“Wherever Jesus went, he was surrounded by a crowd,” continued Mark. “And that crowd was predominantly made up of the poor, the uneducated, those ignorant of the Law.” “‘Am ha’aretz?” called out Yiftach. “Yes,” answered Mark, “‘Am ha’aretz. The people of the land. Those the rabbis instruct the righteous to avoid, not to share a meal with or to travel with.” Yiftach snorted. “You don’t have to tell us that.” He stroked his beard thoughtfully. “Yet Jesus welcomed them, you say?” He gestured to his friends. “People like us?” Mark smiled and nodded. “Yes, my friend, people like you.” Yiftach’s face split into a wide grin. Mark turned to the wider group. “Jesus returned to Kefer Nahum several days later, and word got out that he was home. Many gathered together: so many that there was no longer room, even near the door; and he was speaking the word to them.”
“As he taught, Jesus noticed people brushing something from their heads, and turning to look up. As he followed their gaze, he saw a small hole in the ceiling of his home, a hole that was beginning to grow wider. Four men had brought a paralyzed friend, hoping to see Jesus. And being unable to get to him because of the crowd, they removed the roof above him; and when they had dug an opening, they let down the pallet on which the paralytic was lying. Seeing their faith, Jesus said to the paralyzed man, ‘My son, your sins are this moment forgiven.’”
Someone called out from the far side of the courtyard. “I think I would have preferred to hear, ‘My son, you are healed’!” There was some gentle, almost nervous laughter at this. Miryam laid a hand on Mark’s arm, indicating that she wished to respond. “Indeed,” she said, “but again, the healing so many of us need is more than merely physical. This man’s lack of bodily wholeness – which the scribes would have attributed to his sin – denied him his place among his people. Whatever debt the scribes believed he owed God for his sin, Jesus declared had in that moment been released.” “Which,” said Mark, “explains why the scribes who were present that day were incensed, and were reasoning in their hearts, ‘Why does this man speak that way? He is blaspheming; who can forgive sins but G_d alone?’”
“Blasphemy,” said Simeon. “That was the charge for which Jesus would be condemned to death. It was not so much that the scribes were concerned about the sovereignty of G_d: they were concerned about their own social power, for it is they who determine whose debt has been released – who has been forgiven – and who can fully participate in the life of our people. They were the ones divinely sanctioned to do so – not this young rabbi in a one-room house in Galilee, far from the temple in Jerusalem. And certainly not a rabbi who taught the people of the land.”
“Jesus knew in his spirit what they were thinking,” said Mark. “He said to them, ‘Why are you reasoning about these things in your hearts? Which is easier, to say to this man, “Your sins are forgiven”; or to say, “Arise, and take up your pallet and walk”?’” Mark paused, and people leaned in, eager to hear what happened next. Mark’s voice rang out across the courtyard, “But in order that you may know that the Son of Man has authority on earth to forgive sins, Jesus said to the paralytic, ‘I say to you, rise, take up your pallet and go home.’ And the man rose and immediately picked up the pallet and went out in the sight of all those present; so that they were all amazed and were glorifying God, saying, ‘We have never seen anything like this!’”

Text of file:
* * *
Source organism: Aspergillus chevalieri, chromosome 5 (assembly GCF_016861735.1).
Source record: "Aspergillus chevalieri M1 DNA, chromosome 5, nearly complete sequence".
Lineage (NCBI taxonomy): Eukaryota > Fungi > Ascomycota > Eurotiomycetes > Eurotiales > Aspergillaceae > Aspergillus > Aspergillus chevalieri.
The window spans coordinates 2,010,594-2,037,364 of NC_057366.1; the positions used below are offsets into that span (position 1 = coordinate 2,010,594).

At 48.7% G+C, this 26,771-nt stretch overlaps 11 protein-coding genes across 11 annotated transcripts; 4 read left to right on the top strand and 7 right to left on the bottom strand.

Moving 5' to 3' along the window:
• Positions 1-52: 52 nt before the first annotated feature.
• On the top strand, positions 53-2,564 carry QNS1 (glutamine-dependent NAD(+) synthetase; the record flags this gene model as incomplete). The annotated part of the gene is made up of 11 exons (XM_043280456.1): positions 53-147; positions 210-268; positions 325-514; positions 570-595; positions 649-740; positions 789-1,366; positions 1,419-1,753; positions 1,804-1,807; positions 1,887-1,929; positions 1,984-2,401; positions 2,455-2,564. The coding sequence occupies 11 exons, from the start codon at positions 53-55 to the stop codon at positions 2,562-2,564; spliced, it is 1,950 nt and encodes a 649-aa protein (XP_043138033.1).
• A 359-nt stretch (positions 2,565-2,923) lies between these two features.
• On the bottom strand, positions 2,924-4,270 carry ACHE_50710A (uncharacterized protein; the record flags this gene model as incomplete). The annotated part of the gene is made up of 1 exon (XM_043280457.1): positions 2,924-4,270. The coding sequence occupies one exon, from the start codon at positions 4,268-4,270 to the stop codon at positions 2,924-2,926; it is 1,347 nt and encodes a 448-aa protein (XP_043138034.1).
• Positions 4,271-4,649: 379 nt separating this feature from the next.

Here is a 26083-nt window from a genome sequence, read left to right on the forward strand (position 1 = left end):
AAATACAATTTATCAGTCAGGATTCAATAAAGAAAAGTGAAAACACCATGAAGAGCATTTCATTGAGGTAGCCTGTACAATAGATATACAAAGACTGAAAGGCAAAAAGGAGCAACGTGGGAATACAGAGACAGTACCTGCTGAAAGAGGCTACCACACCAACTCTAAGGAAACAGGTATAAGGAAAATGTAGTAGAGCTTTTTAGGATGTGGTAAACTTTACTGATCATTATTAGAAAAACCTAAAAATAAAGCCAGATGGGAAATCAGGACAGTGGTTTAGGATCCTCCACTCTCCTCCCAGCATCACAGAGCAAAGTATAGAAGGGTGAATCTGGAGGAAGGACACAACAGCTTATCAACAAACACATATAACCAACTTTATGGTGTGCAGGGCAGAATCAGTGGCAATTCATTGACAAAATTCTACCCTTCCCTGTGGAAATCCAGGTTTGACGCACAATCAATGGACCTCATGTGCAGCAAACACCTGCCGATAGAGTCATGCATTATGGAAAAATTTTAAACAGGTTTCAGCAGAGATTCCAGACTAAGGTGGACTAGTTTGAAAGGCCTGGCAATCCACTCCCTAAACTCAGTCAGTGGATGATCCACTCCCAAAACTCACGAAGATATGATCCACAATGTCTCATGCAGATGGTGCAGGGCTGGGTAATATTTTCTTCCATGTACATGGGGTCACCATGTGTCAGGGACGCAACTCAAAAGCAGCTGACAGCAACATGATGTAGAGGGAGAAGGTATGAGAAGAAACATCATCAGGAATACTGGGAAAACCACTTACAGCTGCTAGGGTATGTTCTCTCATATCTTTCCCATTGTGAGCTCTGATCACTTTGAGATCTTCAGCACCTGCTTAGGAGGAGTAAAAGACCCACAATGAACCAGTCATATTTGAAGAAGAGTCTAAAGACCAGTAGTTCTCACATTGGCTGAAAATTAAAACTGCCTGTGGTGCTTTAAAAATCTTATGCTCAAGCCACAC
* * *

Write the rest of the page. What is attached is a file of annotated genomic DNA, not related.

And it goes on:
As Mark’s voice echoed around the courtyard, a hush descended on those gathered. It was broken by a high-pitched voice. “Who’s the ‘son of man’?” Mark turned to look into the face of the questioner, Benyamin’s oldest granddaughter. “Isn’t everyone a son of a man? Well, all boys are, I guess.” Mark laughed. “You are right, Deborah. All boys are sons of a man. But the ‘Son of Man’ is a title. The prophet Daniel…” She interrupted her great-uncle. “Grandfather won’t let us talk about Daniel.” Mark heard Miryam’s sharp intake of breath, and suddenly felt her sadness at the estrangement of his brothers, her sons. He spoke gently to Deborah. “Not your grandfather’s – and my – brother, Daniel. Another Daniel, the prophet who lived a long, long time ago. G_d gave that Daniel a vision, a vision of one like a Son of Man, to whom G_d gave authority over all peoples of the earth and an everlasting kingdom. Jesus spoke of himself as being the Son of Man, and he claimed that one’s authority for himself.” Mark turned to address the ecclesia. “The hole in his roof that day was nothing compared to the hole Jesus was driving through our entire way of life. He was wresting authority from the scribes and from the priests.”
“And they killed him for it,” said Yiftach.
“Yes,” Mark replied, “they killed him for it. But not that day. On that day, they were all amazed and glorified God, for indeed, they had never seen anything like this…”